Republican Congressman Mark Kirk now leads Democrat Alexi Giannoulias in Illinois’ up-and-down race for the former U.S. Senate seat of President Barack Obama, according to the latest Rasmussen poll.
Although this is one of the key races that could enable Republicans to take control of the Senate, a no less important, but symbolic, element of the race is that Obama could see his own once seemingly safe seat fall into GOP hands. It would be one more blow to his midterm fortunes.
With the upcoming retirement of Roland Burris, whom controversial former Gov. Rod Blagojevich appointed to fill the president’s former Senate term in the interim, the election pits the 34-year old Alexi Giannoulias and popular Republican Congressman Kirk.
The most recent Rasmussen Reports statewide telephone survey of like voters shows Kirk picking up 44 percent of the vote, while Giannoulias, the current state treasurer, draws 40 percent support. Green Party candidate LeAlan Jones earns the vote from four percent (4 percent) of voters, and eight percent (8 percent) prefer some other candidate. Five percent (5 percent) are undecided.
The race is still a toss-up in the Rasmussen Reports Election 2010 Senate Balance of Power rankings, but Democrats are facing more and more toss-ups in both the House and the Senate to seats that were once considered safe. Republicans need 10 seats to take control of the Senate, while nearly every pollster predicts they’ll win the 39 seats needed to control the House. The survey was taken the night before their second head-to-head debate.
The race was a virtual tie last week, when Giannoulias picked up 44 percent of the vote to Kirk's 43 percent. Highlighting the closeness of this contest is the fact that Kirk and Giannoulias have now run within four points or less of each other in 10 surveys since early June. Jones' support has held steady at 4 percent for the past three surveys.
The survey of 750 likely voters in Illinois was conducted on Oct. 18.
This new poll was conducted entirely before Tuesday night's acrimonious debate, but it does provide a useful baseline measurement for any potential changes down the line, Talking Points Media pointed out. The TPM Poll Average, meanwhile, gives Kirk 44.1 percent, Giannoulias 42.3 percent, and Jones 3.6 percent.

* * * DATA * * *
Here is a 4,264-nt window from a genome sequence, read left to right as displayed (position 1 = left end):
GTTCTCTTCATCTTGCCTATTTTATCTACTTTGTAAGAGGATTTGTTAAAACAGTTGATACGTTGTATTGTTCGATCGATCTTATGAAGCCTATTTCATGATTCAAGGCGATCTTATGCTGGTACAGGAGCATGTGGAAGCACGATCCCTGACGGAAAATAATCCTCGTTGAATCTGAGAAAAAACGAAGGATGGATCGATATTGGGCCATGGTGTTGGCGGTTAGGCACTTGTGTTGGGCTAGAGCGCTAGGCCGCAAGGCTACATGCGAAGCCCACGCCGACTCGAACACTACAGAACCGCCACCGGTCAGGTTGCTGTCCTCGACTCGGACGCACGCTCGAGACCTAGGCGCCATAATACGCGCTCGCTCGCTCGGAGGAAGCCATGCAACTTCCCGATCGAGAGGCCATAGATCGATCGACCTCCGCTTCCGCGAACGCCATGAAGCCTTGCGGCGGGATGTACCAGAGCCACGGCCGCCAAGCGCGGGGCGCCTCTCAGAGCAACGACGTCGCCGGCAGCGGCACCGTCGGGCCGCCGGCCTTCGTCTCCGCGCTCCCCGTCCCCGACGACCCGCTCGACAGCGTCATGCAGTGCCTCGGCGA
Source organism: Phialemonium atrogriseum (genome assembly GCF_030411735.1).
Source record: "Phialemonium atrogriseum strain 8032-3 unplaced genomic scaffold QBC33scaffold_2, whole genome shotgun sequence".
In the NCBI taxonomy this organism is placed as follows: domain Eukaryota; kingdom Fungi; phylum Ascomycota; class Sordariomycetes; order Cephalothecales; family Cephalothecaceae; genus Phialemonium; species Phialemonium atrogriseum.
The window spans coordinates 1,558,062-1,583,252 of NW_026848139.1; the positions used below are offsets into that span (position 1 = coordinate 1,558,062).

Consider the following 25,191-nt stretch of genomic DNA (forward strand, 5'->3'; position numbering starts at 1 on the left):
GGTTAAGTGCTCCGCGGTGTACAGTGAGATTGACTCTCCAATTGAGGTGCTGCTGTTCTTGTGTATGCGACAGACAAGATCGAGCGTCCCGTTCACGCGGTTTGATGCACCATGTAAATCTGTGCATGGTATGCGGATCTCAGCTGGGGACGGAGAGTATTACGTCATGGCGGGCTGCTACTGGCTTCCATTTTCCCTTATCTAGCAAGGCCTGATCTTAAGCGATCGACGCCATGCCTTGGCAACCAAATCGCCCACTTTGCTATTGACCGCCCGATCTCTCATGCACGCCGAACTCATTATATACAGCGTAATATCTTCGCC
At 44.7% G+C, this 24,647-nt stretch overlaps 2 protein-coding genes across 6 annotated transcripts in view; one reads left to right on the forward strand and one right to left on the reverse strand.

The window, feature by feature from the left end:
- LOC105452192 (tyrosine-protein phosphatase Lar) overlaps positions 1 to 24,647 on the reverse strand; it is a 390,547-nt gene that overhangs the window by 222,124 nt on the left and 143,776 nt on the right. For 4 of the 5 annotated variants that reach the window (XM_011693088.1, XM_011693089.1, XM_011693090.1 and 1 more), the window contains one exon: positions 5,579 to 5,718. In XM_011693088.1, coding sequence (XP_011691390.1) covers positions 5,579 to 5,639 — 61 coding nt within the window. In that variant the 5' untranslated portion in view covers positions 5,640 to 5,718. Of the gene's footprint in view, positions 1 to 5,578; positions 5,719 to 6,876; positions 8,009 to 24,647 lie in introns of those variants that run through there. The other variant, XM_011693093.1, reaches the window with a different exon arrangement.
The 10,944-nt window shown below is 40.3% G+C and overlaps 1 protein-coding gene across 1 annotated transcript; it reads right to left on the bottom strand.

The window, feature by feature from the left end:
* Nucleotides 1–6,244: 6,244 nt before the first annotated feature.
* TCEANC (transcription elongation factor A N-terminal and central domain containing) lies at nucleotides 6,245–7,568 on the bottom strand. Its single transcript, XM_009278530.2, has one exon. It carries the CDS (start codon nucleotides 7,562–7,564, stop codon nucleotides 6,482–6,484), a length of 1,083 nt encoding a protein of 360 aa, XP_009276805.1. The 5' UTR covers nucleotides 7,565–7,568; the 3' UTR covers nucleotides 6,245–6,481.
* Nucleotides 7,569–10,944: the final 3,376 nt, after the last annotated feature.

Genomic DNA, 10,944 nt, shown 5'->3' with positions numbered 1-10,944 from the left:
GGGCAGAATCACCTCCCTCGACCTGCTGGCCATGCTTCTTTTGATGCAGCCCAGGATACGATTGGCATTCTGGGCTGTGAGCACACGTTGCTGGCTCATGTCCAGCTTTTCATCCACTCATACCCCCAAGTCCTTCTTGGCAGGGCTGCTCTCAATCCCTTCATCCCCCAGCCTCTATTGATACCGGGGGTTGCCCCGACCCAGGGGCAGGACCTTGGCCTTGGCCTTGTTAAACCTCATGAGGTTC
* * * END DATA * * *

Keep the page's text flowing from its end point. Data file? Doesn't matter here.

The debate — the second of three — comes as both campaigns are focused on turning out their base vote. Polls show that about 15 percent of Illinois voters seem hopelessly undecided on filling the seat President Obama once held, Lynn Sweet of Politics Daily reported. Meanwhile, the Illinois airwaves are blanketed with ads suggesting the race is between a mob banker and a serial embellisher.
“By rights, Alex Giannoulis, the Democrat, should have been finished by the news that his bankrupt family bank made loans to felons,” the London Telegraph’s Tony Harnden wrote Wednesday. “But Congressman Mark Kirk’s penchant for Al Gore-like exaggerations has meant he has never pulled away.”
Giannoulias challenged Kirk at three points Tuesday night to explain whether he had been shot at in a plane when he was serving in Iraq. In June, video surfaced from 2003 showing Kirk saying he was shot at while flying aboard aircraft in Iraq, but no records were ever produced proving the claim. Kirk later apologized for other misstatements about his military service, including that he had received the Navy's Intelligence Office of the Year award and had served in Iraq, Sweet reported.
"The question, Congressman, is, why with this record, would you not tell the truth? Why would you make all this stuff up? ... Congressman, it's a simple question: Were you shot at or not?," Giannoulias asked Kirk during their testy one-hour televised debate in Chicago, Politico
Giannoulias' aggressive line of attack on one of the thorniest questions facing Kirk came just two weeks before Election Day in what appears to one of the closest and nastiest Senate races in the country.
"He keeps on pointing to these fitness reports to provide answers to these questions but I've looked at the fitness reports. Nowhere in there does it say that he served in Iraq. Nowhere in there does it say he was shot at by Dutch peacekeepers. Nowhere does it say that he was shot at at all," Giannoulias said.
But Kirk said he owned up to his mistakes — but that Giannoulias never took responsibility for his family-owned, failed Broadway Bank, which made bad loans to mobsters, or the losses in the Illinois college savings program, named Bright Star.
“I’m not perfect. I made mistakes. But I owned them and corrected them. And meanwhile, my opponent says nothing is really his fault,” Kirk said.
"My opponent, nothing is really his fault," Kirk countered, before listing Giannoulias' political liabilities tied to his family's failed bank. "Betting his bank's future on the risky real estate loans, brokered hot money deposits and loans to well known convicted felons and mobsters."
The North Shore congressman also said it was ironic that his opponent would take aim at his military record never having served a day in uniform himself.
"I have put my life on the line for the United States as many of my fellow veterans have done, but your entire campaign is about a military record in which I served. I put it on the line. You were back in the rear with the gear and I understand you made that decision," Kirk replied.
Kirk then attempted to turn the tables on Giannoulias for his statement on NBC's Meet the Press last week that he did not know the extent of the criminal activity of the mobsters and felons his bank made loans to.
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